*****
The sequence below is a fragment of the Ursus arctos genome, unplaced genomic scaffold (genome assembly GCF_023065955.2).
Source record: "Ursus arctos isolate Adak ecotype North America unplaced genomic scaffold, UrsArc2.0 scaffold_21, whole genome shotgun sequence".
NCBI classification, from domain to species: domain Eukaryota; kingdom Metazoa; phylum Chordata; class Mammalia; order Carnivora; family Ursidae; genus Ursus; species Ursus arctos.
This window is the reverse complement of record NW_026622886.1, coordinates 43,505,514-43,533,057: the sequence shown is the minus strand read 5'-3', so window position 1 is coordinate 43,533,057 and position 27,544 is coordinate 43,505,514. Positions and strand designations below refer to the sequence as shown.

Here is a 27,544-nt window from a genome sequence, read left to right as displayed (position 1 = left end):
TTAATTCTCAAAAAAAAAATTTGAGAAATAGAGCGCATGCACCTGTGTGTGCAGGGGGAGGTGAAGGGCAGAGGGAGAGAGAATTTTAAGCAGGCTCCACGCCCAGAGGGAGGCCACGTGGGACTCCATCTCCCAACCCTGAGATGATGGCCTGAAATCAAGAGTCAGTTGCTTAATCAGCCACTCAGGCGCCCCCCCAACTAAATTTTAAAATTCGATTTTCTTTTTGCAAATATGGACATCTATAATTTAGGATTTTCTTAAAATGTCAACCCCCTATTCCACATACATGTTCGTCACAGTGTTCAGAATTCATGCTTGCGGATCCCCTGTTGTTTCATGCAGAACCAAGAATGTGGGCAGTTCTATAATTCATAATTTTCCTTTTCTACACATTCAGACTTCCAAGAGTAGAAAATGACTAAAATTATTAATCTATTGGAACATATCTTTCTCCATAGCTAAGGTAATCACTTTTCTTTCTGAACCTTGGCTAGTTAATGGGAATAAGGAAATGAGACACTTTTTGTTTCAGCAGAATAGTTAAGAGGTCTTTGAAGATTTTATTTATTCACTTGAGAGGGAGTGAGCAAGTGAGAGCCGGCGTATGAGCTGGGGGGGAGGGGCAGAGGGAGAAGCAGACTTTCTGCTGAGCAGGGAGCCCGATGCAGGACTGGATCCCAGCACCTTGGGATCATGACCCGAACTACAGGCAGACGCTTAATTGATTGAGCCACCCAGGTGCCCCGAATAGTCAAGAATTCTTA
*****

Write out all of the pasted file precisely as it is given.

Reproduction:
The sequence below is a fragment of the Ursus arctos genome, unplaced genomic scaffold (genome assembly GCF_023065955.2).
Source record: "Ursus arctos isolate Adak ecotype North America unplaced genomic scaffold, UrsArc2.0 scaffold_21, whole genome shotgun sequence".
NCBI classification, from domain to species: domain Eukaryota; kingdom Metazoa; phylum Chordata; class Mammalia; order Carnivora; family Ursidae; genus Ursus; species Ursus arctos.
This window is the reverse complement of record NW_026622886.1, coordinates 43,505,514-43,533,057: the sequence shown is the minus strand read 5'-3', so window position 1 is coordinate 43,533,057 and position 27,544 is coordinate 43,505,514. Positions and strand designations below refer to the sequence as shown.

Here is a 27,544-nt window from a genome sequence, read left to right as displayed (position 1 = left end):
TTAATTCTCAAAAAAAAAATTTGAGAAATAGAGCGCATGCACCTGTGTGTGCAGGGGGAGGTGAAGGGCAGAGGGAGAGAGAATTTTAAGCAGGCTCCACGCCCAGAGGGAGGCCACGTGGGACTCCATCTCCCAACCCTGAGATGATGGCCTGAAATCAAGAGTCAGTTGCTTAATCAGCCACTCAGGCGCCCCCCCAACTAAATTTTAAAATTCGATTTTCTTTTTGCAAATATGGACATCTATAATTTAGGATTTTCTTAAAATGTCAACCCCCTATTCCACATACATGTTCGTCACAGTGTTCAGAATTCATGCTTGCGGATCCCCTGTTGTTTCATGCAGAACCAAGAATGTGGGCAGTTCTATAATTCATAATTTTCCTTTTCTACACATTCAGACTTCCAAGAGTAGAAAATGACTAAAATTATTAATCTATTGGAACATATCTTTCTCCATAGCTAAGGTAATCACTTTTCTTTCTGAACCTTGGCTAGTTAATGGGAATAAGGAAATGAGACACTTTTTGTTTCAGCAGAATAGTTAAGAGGTCTTTGAAGATTTTATTTATTCACTTGAGAGGGAGTGAGCAAGTGAGAGCCGGCGTATGAGCTGGGGGGGAGGGGCAGAGGGAGAAGCAGACTTTCTGCTGAGCAGGGAGCCCGATGCAGGACTGGATCCCAGCACCTTGGGATCATGACCCGAACTACAGGCAGACGCTTAATTGATTGAGCCACCCAGGTGCCCCGAATAGTCAAGAATTCTTA